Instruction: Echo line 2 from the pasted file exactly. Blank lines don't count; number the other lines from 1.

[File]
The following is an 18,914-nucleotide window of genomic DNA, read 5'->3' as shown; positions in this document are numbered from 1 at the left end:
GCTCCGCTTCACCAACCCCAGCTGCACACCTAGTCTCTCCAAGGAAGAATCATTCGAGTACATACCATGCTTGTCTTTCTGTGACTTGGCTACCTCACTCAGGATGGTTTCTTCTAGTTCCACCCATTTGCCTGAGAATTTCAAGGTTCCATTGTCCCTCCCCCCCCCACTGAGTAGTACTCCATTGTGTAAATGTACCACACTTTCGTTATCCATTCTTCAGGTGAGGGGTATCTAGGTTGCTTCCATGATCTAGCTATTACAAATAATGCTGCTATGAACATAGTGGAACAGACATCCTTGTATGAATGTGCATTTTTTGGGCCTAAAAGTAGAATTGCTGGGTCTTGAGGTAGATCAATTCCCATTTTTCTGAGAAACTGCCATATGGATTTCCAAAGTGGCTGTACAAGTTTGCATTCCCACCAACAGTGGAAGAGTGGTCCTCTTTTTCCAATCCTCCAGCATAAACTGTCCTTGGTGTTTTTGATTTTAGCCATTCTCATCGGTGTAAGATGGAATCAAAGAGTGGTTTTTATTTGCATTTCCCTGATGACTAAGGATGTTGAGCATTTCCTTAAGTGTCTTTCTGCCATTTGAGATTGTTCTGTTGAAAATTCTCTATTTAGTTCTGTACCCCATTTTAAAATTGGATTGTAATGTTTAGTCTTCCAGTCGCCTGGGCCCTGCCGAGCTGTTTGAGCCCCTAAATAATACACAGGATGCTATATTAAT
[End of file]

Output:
GCTCCGCTTCACCAACCCCAGCTGCACACCTAGTCTCTCCAAGGAAGAATCATTCGAGTACATACCATGCTTGTCTTTCTGTGACTTGGCTACCTCACTCAGGATGGTTTCTTCTAGTTCCACCCATTTGCCTGAGAATTTCAAGGTTCCATTGTCCCTCCCCCCCCCACTGAGTAGTACTCCATTGTGTAAATGTACCACACTTTCGTTATCCATTCTTCAGGTGAGGGGTATCTAGGTTGCTTCCATGATCTAGCTATTACAAATAATGCTGCTATGAACATAGTGGAACAGACATCCTTGTATGAATGTGCATTTTTTGGGCCTAAAAGTAGAATTGCTGGGTCTTGAGGTAGATCAATTCCCATTTTTCTGAGAAACTGCCATATGGATTTCCAAAGTGGCTGTACAAGTTTGCATTCCCACCAACAGTGGAAGAGTGGTCCTCTTTTTCCAATCCTCCAGCATAAACTGTCCTTGGTGTTTTTGATTTTAGCCATTCTCATCGGTGTAAGATGGAATCAAAGAGTGGTTTTTATTTGCATTTCCCTGATGACTAAGGATGTTGAGCATTTCCTTAAGTGTCTTTCTGCCATTTGAGATTGTTCTGTTGAAAATTCTCTATTTAGTTCTGTACCCCATTTTAAAATTGGATTGTAATGTTTAGTCTTCCAGTCGCCTGGGCCCTGCCGAGCTGTTTGAGCCCCTAAATAATACACAGGATGCTATATTAAT